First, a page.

Vice President Siim Kallas responsible for transport said, "If you're driving a car which is not fit to be on the road, you're a danger to yourself and to everyone else in your car – your family, your friends, your business colleagues. What's more, you’re a danger to all the other road users around you. It's not complicated; we don't want these potentially lethal cars on our roads."
The impact on the UK industry will be limited due to the high standards in relation to vehicle inspections already in force.
However, the minimum EU rules will mean that UK motorists would be reassured that vehicles from elsewhere in the EU driving on UK roads have undergone stringent and regular roadworthiness tests. Also, UK motorists travelling on EU roads would be at less risk from road accidents caused by unroadworthy cars.
The new proposals aim to save more than 1,200 lives a year and avoid more than 36,000 accidents linked to technical failure.
The proposals will now be examined by members of the European Parliaments and EU ministers.
Key elements of the new proposals include
- Compulsory EU wide testing for scooters and motorbikes. Motorbike and scooter riders, particularly young riders, are the highest risk group of road users.
- Increasing the frequency of periodic roadworthiness tests for old vehicles. Between 5 and 6 years, the number of serious accidents related to technical failure increases dramatically (see graph in MEMO/12/555).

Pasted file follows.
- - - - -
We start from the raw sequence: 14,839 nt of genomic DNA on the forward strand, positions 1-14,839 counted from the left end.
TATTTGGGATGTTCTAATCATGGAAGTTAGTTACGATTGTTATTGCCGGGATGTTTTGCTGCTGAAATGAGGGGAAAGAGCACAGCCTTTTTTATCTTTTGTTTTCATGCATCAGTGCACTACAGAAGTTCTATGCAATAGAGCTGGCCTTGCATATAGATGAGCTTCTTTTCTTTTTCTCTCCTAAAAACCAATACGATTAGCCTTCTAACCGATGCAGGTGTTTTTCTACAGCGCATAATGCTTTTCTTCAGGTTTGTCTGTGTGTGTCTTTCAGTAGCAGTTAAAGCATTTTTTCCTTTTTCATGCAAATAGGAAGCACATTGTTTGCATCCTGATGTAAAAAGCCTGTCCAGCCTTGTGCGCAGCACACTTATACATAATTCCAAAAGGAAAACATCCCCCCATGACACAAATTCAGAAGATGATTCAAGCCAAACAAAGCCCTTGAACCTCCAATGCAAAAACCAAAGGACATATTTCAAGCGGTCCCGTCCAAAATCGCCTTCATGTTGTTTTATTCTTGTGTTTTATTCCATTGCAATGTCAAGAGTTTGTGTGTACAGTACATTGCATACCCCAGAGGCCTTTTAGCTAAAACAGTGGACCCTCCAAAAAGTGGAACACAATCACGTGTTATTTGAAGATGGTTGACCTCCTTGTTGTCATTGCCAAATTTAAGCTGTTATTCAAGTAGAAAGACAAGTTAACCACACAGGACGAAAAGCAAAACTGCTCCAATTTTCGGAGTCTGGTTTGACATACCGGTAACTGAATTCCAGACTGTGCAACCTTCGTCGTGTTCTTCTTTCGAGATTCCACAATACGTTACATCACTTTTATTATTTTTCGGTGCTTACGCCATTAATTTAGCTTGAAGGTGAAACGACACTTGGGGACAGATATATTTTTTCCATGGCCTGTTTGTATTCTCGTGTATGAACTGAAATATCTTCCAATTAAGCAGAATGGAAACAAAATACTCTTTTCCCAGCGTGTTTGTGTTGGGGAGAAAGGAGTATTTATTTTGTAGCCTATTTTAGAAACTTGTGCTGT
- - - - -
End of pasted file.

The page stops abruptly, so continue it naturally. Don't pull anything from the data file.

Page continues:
- Increasing the frequency of tests for cars and vans with exceptionally high mileage. This will bring their tests in line with other high mileage vehicles such as taxis, ambulances etc.
- Improving the quality of vehicle tests by setting common minimum standards for deficiencies, equipment and inspectors;
- Making electronic safety components subject to mandatory testing.
- Clamping down on mileage fraud, with registered mileage readings.
In all cases, the proposals set common EU wide minimum standards for vehicle checks, with Member States free to go further if appropriate.
Impact of proposals on the UK
- Minimal cost implications for the UK.
- There will be no changes for private UK motorists in the frequency and testing of cars, motorbikes and scooters, as the UK already operates a higher frequency of testing than that outlined in the proposal. The current UK test period for cars and light commercial vehicles up to 3.5 tonnes is 3-1-1 (ie first test after 3 years, next test after 1 and annually thereafter. Proposed EU minimum is 4-2-1.
- Historic vehicle owners will benefit from the proposed revised definition, 30 years of age. From November 2012, the UK intends to only exempt vehicles manufactured before 1 January 1960, ie 52 years old.
- Farm vehicles up to a designed speed of 40 km/h are out of scope of the proposed measures, however high speed tractors will be included.
- Database requirements will not affect the UK as all test centres are already connected to the central database operated by the Vehicle and Operator Service Agency (VOSA) and vehicle registrations are already kept in a central database operated by the Driver and Vehicle Licensing Agency (DVLA). A Europe-wide interconnection of national databases is subject to phase two after an impact assessment.
- Reassurance for UK motorists that vehicles from elsewhere in the EU driving on UK roads have undergone stringent and regular roadworthiness tests. Also, motorists travelling on EU roads would be at less risk from road accidents caused by unroadworthy cars.